A recent study from Couchbase revealed that the pressure on digital architects has increased incredibly since the beginning of the pandemic.
Indeed, it was stated that 48% of digital architects across the USA, UK, France, and Germany are currently struggling to deliver digital projects, compared to only 19% pre-pandemic. Yet, despite this, architects are still meeting their goals with almost 48% delivering digital projects uninterrupted by the sanitary crisis.
Moreover, the study showed that 86% of architects are confident that the pandemic has made it harder to get the right technology in place for digital transformation, while another 38% believe that it has disrupted their plans to deliver digital projects. Besides, 61% of architects declared that past technology decisions had made completing digital transformation projects more difficult, especially decisions concerning cloud infrastructure and database.
On the other hand, only 13% of organizations are still in the planning phase of digital projects, compared to 22% in 2019. Thus, this shows that almost all organisations are committed to digital projects that are underway.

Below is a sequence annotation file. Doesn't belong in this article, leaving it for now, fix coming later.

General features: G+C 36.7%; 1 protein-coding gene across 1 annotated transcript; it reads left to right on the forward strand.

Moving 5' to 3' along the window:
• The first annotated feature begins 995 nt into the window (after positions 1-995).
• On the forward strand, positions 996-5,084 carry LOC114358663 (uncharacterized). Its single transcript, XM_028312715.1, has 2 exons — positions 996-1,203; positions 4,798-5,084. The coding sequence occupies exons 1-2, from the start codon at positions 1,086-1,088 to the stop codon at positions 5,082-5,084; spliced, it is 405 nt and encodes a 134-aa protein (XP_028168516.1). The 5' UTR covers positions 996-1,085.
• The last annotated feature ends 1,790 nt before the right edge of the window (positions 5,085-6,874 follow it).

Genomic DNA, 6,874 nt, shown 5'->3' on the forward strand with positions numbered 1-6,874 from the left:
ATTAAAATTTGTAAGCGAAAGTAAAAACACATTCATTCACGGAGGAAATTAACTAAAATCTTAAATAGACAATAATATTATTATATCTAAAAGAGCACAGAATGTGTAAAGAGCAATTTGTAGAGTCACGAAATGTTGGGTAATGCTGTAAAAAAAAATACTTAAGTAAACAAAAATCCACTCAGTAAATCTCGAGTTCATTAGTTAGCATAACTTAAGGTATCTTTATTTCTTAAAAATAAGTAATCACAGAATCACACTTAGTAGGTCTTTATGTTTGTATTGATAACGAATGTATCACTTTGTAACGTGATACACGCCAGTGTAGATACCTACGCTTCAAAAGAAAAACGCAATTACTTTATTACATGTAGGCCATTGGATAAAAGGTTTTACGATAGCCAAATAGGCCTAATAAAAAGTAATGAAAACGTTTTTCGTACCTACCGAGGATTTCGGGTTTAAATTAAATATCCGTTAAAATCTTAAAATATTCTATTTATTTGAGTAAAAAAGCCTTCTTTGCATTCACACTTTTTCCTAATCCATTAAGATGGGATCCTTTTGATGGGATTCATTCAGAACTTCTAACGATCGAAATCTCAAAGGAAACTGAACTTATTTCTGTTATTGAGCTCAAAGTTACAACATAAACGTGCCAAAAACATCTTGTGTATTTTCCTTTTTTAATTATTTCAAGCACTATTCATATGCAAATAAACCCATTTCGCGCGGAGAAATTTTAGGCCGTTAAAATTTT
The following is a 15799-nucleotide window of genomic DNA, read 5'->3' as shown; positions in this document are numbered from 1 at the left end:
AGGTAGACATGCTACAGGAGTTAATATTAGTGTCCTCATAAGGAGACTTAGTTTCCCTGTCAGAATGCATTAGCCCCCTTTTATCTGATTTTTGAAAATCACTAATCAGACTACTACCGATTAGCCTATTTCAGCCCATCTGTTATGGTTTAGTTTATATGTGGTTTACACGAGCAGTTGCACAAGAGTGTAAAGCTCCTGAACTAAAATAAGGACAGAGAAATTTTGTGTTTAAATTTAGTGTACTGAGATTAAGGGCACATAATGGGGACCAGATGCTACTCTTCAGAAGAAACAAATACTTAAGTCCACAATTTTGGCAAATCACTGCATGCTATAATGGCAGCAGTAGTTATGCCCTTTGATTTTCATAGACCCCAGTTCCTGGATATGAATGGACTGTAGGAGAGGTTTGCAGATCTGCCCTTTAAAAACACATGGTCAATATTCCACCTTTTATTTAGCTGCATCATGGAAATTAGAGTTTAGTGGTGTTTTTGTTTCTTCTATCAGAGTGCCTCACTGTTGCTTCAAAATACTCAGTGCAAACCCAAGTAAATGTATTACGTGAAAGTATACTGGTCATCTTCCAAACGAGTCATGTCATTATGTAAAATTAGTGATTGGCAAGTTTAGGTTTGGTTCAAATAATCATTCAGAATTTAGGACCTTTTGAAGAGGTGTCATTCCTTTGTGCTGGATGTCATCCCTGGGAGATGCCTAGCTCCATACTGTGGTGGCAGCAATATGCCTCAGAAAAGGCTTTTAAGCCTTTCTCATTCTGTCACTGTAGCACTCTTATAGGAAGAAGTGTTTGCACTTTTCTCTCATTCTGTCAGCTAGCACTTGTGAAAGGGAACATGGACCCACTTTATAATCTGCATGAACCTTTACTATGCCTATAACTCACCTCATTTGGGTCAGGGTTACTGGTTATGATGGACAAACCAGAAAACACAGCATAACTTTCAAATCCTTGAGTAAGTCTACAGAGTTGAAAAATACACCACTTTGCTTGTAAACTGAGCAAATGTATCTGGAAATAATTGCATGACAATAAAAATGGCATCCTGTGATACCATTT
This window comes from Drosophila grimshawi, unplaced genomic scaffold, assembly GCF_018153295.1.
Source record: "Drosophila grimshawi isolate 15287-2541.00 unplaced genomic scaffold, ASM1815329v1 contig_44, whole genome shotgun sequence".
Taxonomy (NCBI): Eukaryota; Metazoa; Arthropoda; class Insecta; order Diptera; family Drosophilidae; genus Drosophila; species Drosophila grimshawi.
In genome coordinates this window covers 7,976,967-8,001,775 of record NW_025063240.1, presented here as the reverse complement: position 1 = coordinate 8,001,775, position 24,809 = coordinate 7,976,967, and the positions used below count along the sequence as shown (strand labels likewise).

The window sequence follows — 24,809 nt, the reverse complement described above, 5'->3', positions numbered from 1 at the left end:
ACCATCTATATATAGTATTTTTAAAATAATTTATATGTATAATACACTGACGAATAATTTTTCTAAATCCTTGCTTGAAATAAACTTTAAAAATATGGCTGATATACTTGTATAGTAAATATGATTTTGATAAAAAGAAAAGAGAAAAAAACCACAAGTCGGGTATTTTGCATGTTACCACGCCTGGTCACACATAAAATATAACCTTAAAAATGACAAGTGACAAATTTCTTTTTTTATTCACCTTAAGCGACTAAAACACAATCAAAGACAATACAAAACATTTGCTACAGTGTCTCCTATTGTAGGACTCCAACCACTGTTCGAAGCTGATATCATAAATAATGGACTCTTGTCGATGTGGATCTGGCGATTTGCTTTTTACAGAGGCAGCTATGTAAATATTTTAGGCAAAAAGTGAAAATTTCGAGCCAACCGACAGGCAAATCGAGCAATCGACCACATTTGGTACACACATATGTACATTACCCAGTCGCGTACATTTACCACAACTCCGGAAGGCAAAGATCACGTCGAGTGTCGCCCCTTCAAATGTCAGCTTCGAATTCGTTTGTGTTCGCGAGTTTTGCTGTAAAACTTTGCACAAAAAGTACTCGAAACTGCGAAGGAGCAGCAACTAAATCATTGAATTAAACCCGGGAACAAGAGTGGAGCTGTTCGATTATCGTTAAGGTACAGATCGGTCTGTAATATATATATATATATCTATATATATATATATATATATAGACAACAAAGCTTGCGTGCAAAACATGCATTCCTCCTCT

The study then highlights the remarkable work and dedication of digital architects despite the numerous challenges of 2020. in order to continue in that way, they need all the support and resources at their disposition as well as new technology that can help them meet the current goals.
Indeed, the research also emphasizes the problem of over-relying on legacy databases, with 91% of businesses stating they still rely on them, which makes it harder to implement new digital projects. Yet, it was revealed that at least 60% of organizations have either reduced their use of legacy databases over the past 12 months or plan to do so over the next 12.
Architects also believe that the cloud and Big Data have the most potential to revolutionize digital transformation, as well as moving from on-premises databases to the cloud; having the flexibility to quickly change goals when needed, and adopting technology that didn’t require investing in new skills.
The pandemic allowed organisations to realise the need to update their outdated and inadequate data foundation and to move towards more modern NoSQL offerings. As a result, they are witnessing increased innovation.